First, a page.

Equal Healthcare Access for All

How fair is it to ask families making 30 to 50,000 dollars to buy healthcare for 15,000 dollars?

“Equal healthcare access for all is against the laws of nature,” my patient stated in a very matter of fact way. A middle aged African American single mother was answering my question as to why she had not seen a doctor before, despite being diabetic for 5 years. I could not tell if she was kidding, being sarcastic or making a factual statement. “Really?” was all I could say. I would have accepted this profound provocateur, had I had not experienced the contrary in Ireland, England and Canada; and also had I not read about the healthcare set up in Japan. The problem with writing about the same subject again and again is the repeating of the same mantra, boring the readers and losing the audience. But the stakes are so high that I am willing to take this risk.

What is heartening is to see the topic raised in the New England Journal of Medicine, national newspapers, weekly editorials and most importantly, in the national election debates. Perhaps there is a chance for a positive change. What shadows this optimism is that we have been there before as well. We have seen the same fervor and debate in national election before when the going was tough, the stock market was down and purchasing healthcare was proving beyond peoples’ means. How fair is it to ask families making 30 to 50,000 dollars to buy healthcare for 15,000 dollars? When, after paying for the healthcare, mortgage and gas, there is hardly anything left to buy food, no wonder so many opt out of purchasing health insurance.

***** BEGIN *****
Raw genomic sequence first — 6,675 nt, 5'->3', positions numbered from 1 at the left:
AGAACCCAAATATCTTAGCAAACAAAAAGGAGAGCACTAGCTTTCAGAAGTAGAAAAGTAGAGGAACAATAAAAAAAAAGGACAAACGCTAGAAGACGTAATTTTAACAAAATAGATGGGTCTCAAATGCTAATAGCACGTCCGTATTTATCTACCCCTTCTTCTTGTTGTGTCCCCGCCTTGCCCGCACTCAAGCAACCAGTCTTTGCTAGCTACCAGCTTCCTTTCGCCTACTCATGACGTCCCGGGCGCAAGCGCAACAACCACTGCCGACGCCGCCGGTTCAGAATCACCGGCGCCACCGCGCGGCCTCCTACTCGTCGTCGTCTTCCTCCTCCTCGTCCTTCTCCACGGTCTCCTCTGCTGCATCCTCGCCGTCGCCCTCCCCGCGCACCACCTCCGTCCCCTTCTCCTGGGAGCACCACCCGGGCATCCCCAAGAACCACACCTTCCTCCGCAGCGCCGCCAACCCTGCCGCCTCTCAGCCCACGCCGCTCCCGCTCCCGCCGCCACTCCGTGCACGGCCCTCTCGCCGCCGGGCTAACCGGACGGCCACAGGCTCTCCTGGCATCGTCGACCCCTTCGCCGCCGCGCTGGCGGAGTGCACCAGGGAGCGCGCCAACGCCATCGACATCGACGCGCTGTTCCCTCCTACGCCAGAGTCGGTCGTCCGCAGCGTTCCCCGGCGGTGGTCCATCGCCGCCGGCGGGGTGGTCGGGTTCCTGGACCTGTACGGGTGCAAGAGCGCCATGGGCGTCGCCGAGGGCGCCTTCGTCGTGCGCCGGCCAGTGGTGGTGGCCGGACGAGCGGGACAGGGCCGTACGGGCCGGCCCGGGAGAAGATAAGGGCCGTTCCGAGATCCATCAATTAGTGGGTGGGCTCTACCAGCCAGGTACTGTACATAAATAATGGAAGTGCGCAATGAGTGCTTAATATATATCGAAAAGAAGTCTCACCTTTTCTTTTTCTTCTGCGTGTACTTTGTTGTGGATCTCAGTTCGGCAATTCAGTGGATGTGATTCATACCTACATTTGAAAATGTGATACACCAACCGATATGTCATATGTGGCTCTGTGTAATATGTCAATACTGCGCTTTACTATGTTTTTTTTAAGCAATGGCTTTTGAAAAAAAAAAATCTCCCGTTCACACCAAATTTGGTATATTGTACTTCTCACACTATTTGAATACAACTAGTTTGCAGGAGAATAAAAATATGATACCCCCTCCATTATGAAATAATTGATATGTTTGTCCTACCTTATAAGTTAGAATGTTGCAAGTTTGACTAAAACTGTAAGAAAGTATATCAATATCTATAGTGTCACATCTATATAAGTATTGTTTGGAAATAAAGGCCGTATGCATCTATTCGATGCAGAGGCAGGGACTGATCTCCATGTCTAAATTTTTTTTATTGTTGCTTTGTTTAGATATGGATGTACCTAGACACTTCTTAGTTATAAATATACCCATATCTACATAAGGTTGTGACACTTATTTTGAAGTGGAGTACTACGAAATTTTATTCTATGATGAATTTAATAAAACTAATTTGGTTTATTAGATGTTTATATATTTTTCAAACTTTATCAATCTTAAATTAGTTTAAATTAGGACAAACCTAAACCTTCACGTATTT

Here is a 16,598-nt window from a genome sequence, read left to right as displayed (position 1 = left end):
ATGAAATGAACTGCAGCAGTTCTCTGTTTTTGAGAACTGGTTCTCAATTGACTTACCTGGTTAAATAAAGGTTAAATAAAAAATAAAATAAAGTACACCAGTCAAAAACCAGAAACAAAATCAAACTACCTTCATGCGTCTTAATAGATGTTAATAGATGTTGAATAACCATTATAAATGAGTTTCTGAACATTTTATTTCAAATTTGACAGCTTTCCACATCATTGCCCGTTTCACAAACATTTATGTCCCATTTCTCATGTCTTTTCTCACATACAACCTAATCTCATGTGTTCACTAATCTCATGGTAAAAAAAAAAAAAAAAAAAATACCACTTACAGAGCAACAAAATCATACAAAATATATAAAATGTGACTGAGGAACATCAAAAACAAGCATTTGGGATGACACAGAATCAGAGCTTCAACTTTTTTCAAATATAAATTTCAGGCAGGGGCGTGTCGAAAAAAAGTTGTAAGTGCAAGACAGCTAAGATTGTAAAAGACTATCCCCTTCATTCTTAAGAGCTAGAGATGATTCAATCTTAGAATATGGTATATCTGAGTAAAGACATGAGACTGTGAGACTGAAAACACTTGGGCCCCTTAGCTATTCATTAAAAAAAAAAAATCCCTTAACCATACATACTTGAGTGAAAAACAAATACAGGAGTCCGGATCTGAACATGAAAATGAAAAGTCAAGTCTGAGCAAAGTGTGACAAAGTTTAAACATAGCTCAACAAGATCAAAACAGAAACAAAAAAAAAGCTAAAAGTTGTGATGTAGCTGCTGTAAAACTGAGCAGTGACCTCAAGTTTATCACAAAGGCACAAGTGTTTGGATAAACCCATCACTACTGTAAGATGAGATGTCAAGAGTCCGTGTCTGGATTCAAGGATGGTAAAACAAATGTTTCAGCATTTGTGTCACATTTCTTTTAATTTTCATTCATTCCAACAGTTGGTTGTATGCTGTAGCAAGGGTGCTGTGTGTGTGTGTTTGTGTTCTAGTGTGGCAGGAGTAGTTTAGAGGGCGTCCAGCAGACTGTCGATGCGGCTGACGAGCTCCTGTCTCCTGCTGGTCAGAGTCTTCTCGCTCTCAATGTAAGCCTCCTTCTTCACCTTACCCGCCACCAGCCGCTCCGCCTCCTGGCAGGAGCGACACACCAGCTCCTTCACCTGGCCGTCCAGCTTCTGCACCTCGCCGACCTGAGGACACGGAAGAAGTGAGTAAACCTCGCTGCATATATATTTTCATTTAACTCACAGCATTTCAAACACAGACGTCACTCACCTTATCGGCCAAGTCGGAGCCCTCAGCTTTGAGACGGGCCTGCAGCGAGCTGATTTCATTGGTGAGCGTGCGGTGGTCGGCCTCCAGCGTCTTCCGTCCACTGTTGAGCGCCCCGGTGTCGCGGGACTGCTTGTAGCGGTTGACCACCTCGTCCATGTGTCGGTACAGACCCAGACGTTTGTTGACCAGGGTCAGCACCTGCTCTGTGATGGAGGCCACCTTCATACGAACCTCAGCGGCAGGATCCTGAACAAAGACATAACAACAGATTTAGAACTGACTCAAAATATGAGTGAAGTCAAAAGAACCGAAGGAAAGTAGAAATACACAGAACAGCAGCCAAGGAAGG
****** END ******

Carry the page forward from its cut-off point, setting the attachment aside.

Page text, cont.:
While the problem is complex and involves powerful players and lobbies, it does not require a genius to see some fundamental wrongs. A recent Pricewaterhouse analysis concluded that almost half of 2.2 trillion healthcare dollars are wasted. Yes, you read it correctly; we waste upwards of 1 trillion dollars every year in healthcare dollars. The sources of waste are numerous: avoidable laboratory tests, administrative costs incurred by payers, lagging behind the advances in information technology and medical errors, to name a few. It is beyond the scope of this blog to list all of these factors, or to describe even one of them in detail; I just want to draw your attention to the fact that there is 1 trillion dollars on the table which could be saved from going down the waste drain and diverted to make healthcare cost cheaper and more affordable. Remember, IHI has recently shown us that using simple no cost techniques can save more than a million lives every year.

Does blogging about this issue even have a chance of bringing about the change we have been screaming for? Maybe, maybe not. But it sure helps to bring it to the forefront of national consciousness and awareness. Talking, discussing, writing, singing, shouting; whatever it takes to bring this to the attention of policy makers. You only need to see a couple of helpless uninsured patients, or perhaps to meet elderly Medicare recipients choosing between food and medications to feel the depravity of our situation.